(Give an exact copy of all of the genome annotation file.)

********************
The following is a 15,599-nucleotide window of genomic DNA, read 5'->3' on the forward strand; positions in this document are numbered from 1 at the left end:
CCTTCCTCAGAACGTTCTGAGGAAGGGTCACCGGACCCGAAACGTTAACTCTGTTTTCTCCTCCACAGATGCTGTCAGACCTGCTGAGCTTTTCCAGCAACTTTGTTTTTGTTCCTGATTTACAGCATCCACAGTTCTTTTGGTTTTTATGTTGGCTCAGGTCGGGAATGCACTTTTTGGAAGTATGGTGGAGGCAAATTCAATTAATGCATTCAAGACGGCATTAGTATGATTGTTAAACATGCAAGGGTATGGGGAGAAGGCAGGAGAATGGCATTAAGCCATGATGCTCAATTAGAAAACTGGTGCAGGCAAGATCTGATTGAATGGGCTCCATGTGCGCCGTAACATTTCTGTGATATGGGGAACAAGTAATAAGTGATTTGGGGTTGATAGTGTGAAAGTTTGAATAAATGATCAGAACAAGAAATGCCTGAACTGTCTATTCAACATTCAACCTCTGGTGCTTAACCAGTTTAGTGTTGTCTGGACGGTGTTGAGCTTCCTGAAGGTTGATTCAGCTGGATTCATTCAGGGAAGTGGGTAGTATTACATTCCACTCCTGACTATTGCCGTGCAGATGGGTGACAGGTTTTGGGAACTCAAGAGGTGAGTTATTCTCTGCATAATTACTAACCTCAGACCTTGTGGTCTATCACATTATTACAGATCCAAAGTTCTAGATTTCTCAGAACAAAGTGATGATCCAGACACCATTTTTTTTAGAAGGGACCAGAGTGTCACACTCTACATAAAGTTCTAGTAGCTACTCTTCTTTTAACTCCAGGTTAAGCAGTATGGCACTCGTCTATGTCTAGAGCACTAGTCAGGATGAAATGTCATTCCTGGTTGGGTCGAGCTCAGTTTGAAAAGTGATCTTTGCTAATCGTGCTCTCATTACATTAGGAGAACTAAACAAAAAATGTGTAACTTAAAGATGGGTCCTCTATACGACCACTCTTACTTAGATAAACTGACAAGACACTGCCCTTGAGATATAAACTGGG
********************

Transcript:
The following is a 15,599-nucleotide window of genomic DNA, read 5'->3' on the forward strand; positions in this document are numbered from 1 at the left end:
CCTTCCTCAGAACGTTCTGAGGAAGGGTCACCGGACCCGAAACGTTAACTCTGTTTTCTCCTCCACAGATGCTGTCAGACCTGCTGAGCTTTTCCAGCAACTTTGTTTTTGTTCCTGATTTACAGCATCCACAGTTCTTTTGGTTTTTATGTTGGCTCAGGTCGGGAATGCACTTTTTGGAAGTATGGTGGAGGCAAATTCAATTAATGCATTCAAGACGGCATTAGTATGATTGTTAAACATGCAAGGGTATGGGGAGAAGGCAGGAGAATGGCATTAAGCCATGATGCTCAATTAGAAAACTGGTGCAGGCAAGATCTGATTGAATGGGCTCCATGTGCGCCGTAACATTTCTGTGATATGGGGAACAAGTAATAAGTGATTTGGGGTTGATAGTGTGAAAGTTTGAATAAATGATCAGAACAAGAAATGCCTGAACTGTCTATTCAACATTCAACCTCTGGTGCTTAACCAGTTTAGTGTTGTCTGGACGGTGTTGAGCTTCCTGAAGGTTGATTCAGCTGGATTCATTCAGGGAAGTGGGTAGTATTACATTCCACTCCTGACTATTGCCGTGCAGATGGGTGACAGGTTTTGGGAACTCAAGAGGTGAGTTATTCTCTGCATAATTACTAACCTCAGACCTTGTGGTCTATCACATTATTACAGATCCAAAGTTCTAGATTTCTCAGAACAAAGTGATGATCCAGACACCATTTTTTTTAGAAGGGACCAGAGTGTCACACTCTACATAAAGTTCTAGTAGCTACTCTTCTTTTAACTCCAGGTTAAGCAGTATGGCACTCGTCTATGTCTAGAGCACTAGTCAGGATGAAATGTCATTCCTGGTTGGGTCGAGCTCAGTTTGAAAAGTGATCTTTGCTAATCGTGCTCTCATTACATTAGGAGAACTAAACAAAAAATGTGTAACTTAAAGATGGGTCCTCTATACGACCACTCTTACTTAGATAAACTGACAAGACACTGCCCTTGAGATATAAACTGGG